At the court martial of Navy Special Operations Chief Edward Gallagher last week, Special Operator First Class Corey Scott stunned a courtroom when, out of the blue, he announced he, not Gallagher, was the one who'd killed a captured young ISIS fighter in Iraq in 2017. Now, Scott may be charged with perjury, reports the New York Times. The medic "testified directly contrary to previous official statements—thus exposing him to prosecution," says an email sent Tuesday by the Navy to Scott's lawyer that says the Navy is considering whether to charge him. Both a Navy official and Scott's lawyer have confirmed the email to the Times; the AP also has a copy from Scott's lawyer. Scott may have perjured himself on a variety of topics, including how many times he saw Gallagher stab the fighter and whether there'd been blood.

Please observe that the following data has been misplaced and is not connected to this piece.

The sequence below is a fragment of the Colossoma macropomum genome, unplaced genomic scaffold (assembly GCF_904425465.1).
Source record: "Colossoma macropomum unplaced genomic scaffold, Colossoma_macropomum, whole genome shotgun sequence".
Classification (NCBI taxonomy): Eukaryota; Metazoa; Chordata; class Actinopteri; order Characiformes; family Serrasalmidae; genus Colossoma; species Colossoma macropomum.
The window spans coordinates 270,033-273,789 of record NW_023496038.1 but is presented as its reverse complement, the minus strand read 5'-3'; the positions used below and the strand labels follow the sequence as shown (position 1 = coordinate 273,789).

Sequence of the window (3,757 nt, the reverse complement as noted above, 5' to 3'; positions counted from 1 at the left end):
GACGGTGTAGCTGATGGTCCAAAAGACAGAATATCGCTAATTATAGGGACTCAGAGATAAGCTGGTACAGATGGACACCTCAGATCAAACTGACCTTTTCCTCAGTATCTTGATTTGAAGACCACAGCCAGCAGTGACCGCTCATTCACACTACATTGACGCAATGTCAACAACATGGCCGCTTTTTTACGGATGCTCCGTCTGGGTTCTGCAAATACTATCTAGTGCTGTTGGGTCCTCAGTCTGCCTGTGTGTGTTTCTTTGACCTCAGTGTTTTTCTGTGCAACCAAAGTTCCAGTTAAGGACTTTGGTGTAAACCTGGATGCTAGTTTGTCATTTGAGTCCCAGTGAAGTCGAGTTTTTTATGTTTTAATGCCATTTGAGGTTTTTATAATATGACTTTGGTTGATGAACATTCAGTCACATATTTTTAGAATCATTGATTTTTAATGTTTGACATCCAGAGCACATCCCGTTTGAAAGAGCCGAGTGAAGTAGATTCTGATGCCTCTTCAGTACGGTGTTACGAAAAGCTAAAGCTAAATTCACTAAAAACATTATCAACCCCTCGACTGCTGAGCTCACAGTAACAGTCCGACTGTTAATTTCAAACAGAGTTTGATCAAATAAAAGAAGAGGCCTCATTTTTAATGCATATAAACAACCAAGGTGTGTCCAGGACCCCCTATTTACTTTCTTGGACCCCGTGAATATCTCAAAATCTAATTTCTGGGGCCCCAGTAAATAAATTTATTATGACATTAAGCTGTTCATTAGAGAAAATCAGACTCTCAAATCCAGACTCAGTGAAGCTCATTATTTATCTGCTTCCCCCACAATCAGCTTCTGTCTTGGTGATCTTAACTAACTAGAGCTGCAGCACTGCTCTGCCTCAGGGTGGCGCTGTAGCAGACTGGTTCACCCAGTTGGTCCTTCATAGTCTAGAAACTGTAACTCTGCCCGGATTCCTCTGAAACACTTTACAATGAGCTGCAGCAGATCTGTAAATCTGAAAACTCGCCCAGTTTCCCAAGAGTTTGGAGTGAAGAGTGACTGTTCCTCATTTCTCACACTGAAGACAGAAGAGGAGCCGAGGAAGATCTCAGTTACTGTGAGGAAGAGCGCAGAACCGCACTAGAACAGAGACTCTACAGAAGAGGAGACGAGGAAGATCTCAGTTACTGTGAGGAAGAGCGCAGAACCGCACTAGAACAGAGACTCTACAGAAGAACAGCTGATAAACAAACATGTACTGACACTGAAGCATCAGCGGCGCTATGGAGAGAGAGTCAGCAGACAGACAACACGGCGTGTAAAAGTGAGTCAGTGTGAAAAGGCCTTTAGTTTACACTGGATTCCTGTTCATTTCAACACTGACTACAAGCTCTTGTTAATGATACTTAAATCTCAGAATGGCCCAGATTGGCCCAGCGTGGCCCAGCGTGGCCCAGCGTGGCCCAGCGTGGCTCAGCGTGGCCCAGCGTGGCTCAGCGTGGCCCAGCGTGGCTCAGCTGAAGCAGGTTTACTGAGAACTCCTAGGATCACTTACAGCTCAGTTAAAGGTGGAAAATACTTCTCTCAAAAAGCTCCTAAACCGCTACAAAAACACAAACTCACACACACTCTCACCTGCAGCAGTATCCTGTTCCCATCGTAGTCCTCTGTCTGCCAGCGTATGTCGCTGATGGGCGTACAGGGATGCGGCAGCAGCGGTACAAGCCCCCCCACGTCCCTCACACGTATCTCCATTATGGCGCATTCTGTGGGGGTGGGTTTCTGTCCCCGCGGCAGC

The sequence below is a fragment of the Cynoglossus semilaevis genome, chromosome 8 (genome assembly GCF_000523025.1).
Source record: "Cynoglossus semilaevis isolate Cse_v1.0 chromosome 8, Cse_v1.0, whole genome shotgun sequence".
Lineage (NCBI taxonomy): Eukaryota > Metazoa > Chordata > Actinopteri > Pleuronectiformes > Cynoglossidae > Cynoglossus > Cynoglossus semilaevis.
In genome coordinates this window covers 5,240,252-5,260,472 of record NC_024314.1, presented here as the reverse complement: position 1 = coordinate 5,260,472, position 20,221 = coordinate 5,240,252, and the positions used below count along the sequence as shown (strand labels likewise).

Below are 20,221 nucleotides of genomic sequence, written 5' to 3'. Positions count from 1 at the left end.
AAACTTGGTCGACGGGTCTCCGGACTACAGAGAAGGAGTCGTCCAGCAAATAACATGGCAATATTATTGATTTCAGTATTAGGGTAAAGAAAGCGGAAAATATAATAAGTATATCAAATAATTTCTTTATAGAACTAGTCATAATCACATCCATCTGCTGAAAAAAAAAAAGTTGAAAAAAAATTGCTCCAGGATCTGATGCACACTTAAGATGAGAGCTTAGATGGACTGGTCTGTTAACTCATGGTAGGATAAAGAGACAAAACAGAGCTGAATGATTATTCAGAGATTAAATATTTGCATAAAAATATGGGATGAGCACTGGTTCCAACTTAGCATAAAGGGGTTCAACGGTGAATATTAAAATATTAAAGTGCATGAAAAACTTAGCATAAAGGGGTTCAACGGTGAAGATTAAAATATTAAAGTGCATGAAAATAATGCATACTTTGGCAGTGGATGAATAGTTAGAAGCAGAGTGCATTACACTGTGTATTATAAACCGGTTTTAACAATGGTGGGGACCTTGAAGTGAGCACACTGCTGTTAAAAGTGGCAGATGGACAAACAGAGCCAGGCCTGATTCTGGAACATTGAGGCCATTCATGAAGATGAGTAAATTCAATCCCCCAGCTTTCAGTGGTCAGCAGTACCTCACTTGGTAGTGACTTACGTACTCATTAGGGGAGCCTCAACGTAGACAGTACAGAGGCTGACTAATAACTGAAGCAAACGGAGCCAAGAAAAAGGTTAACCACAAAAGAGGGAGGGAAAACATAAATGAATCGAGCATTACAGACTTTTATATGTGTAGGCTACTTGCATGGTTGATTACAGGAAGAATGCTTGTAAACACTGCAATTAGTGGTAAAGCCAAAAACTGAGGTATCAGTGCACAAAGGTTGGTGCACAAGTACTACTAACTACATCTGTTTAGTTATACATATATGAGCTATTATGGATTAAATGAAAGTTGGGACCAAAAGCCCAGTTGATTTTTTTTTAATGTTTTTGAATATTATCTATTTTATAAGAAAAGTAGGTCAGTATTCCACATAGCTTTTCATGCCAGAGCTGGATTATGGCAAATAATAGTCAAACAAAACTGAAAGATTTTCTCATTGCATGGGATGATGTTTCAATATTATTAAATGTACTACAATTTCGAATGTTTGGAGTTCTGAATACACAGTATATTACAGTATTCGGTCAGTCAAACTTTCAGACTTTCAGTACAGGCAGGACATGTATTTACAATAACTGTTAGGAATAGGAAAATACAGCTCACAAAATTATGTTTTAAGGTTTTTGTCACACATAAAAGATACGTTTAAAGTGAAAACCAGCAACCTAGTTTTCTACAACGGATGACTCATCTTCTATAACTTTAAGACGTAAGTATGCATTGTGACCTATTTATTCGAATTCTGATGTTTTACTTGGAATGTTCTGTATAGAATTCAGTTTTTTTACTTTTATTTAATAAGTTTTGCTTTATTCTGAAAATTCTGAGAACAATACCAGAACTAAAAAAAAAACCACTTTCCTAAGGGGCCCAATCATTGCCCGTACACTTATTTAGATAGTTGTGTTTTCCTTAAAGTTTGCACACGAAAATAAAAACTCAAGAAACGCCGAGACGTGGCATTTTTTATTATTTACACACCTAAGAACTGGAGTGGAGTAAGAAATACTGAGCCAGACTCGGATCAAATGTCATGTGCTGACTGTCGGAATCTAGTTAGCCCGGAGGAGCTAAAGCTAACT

Gallagher's defense attorney, Tim Parlatore, has said Scott revealed his supposed role in the killing just last week because the Navy's investigators had been sloppy and never asked him how the ISIS fighter had died. But Navy documents show Scott was asked multiple times by investigators to go over the cause of death. Parlatore tells CNN perjury charges would be "stupid." Scott has what the Times calls a "sweeping grant of immunity," but there's a catch: It only applies to truthful testimony, so if he lied under oath, it's out the window. The immunity deal is a complicated one, though, and the Navy Times explains here why it's unlikely prosecutors could go after Scott for the murder. If he is charged with and convicted of perjury, he could be dishonorably discharged and see up to five years behind bars. (Read more Navy SEALs stories.)